Lanzo Trenchless Technologies, a CIPP and infrastructure repair technologies contractor, provides cost-effective, minimally invasive alternatives to replacing failing infrastructure. The company has plenty of experience working with lining systems – and many varieties of them.
“It has been fun not being locked into a specific method because either we manufactured it or we were exclusively tied to it by license,” says Fred Tingberg, business development manager at Lanzo. “This has given us the latitude to serve the owner with the best fit for what would lend itself to a successful project. Having access to an array of methodologies gives us an excellent chance to provide for all performance and site specific criteria while meeting the client’s need for project completion and economy.”
Lanzo Trenchless Technologies, with headquarters in Detroit, Mich., and Deerfield Beach, Fla., was profiled in the October 2012 issue of Cleaner.
Lanzo has done trenchless repair on more than 10 million linear feet of pipelines in diameters as large as 120 inches throughout North America. Some of their most notable projects include lining an 18- to 15-inch transition sewer 20 feet below the Greektown Casino and restaurant in Detroit, and 12-inch water transmission mains rated at 100 psi that served the Renaissance Center fountain in Detroit.
With several jobs under their belt, Tingberg says the system Lanzo Trenchless Technologies prefers to use is CIPP. “CIPP by far has demonstrated its ability to apply to the broadest range of repairs,” he says.
There are several CIPP technologies available, including CIPP from Inliner Technologoies, which combines a non-woven engineered tube or liner with a wide array of thermosetting resins determined by the pipeline problem and surrounding environment. The technology can span 4- to 120-inch-diameter pipe; renew pipes with bends, diameter changes or non-circular geometries; and be used in gravity and pressure applications.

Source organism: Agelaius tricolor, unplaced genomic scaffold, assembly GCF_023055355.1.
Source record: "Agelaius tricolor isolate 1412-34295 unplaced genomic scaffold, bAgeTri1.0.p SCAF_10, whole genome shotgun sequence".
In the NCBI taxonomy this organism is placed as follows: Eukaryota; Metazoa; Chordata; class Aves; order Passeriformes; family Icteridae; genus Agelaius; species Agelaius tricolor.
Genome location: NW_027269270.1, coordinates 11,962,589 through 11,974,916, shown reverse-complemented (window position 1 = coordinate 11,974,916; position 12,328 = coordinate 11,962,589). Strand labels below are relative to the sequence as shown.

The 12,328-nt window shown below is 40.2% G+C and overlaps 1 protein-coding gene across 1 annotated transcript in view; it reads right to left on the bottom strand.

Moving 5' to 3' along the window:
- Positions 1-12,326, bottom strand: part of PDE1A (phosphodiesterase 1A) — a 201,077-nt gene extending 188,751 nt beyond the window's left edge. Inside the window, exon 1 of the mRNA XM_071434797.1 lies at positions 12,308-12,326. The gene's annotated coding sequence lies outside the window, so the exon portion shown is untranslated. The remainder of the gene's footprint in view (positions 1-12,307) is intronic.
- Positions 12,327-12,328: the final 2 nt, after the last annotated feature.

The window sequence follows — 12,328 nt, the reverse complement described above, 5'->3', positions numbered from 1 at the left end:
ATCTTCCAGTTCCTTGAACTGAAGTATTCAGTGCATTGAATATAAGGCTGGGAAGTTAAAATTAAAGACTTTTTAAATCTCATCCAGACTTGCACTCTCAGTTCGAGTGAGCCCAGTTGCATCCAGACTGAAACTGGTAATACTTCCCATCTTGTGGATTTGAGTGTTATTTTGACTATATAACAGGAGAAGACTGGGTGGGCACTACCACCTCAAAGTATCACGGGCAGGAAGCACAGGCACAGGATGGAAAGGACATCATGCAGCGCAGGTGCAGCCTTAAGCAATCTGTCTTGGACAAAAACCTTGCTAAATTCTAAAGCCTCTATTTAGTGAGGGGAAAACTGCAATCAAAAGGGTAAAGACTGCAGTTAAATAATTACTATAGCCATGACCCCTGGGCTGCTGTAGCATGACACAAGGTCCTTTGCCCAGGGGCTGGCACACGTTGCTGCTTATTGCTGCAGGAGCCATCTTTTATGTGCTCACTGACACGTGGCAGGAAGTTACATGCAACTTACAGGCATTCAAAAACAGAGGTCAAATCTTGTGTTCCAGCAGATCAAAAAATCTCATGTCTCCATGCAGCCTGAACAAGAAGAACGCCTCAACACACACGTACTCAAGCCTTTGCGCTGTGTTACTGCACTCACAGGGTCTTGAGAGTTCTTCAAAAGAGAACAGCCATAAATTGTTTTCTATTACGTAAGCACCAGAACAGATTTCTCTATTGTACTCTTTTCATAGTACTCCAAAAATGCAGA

Logiball has its CIPP sectional lining bladders, which cover 3- to 36-inch pipes in lengths as long as 25 feet. They’re available in different configurations and are resistant and reliable. If a sleeve is damaged, all sleeve installers can be factory re-sleeved.
One issue, however, with CIPP is that weather has to be taken into consideration, according to Tingberg. “Sun and heat exposure must be totally anticipated with thermosetting solutions offered in any of the CIPP solutions.”
Cold weather will also affect a contractor’s ability to source water needed in just about any method of pipe lining as well, Tingberg says.
Inversion and pull-in-place lining are two installation methods with CIPP. Lining and curing times vary with each method and should be chosen based on the specific jobs.
The Insignia Sealing System from LMK Technologies works well for both methods. The system offers O-rings, connection hats and end-seal sleeves as solutions to groundwater infiltration at lateral/mainline connections and manholes. The seals swell three to five times their original size on contact with water, forming a watertight seal. The seamless molding provides a uniform 360-degree compression seal. The end-seal works for pull-in-place and inversion lining.
There are many other installation methods as well. Sliplining methods include jacked pipe, pulled pipe or segmentally installed methods using fusion weld HDPE, fused PVC, fiberglass, reinforced plastic mortar, vitrified clay or polymer concrete.
“Catastrophic line breaks within our nation’s potable water transmission infrastructure as well as the inconvenience associated with open cut replacement of distribution water mains have caused prioritization of NSF 61 certified rehabilitation methods including sequential carbon fiber/epoxy matrix installation, as well as potable water CIPP,” Tingberg says.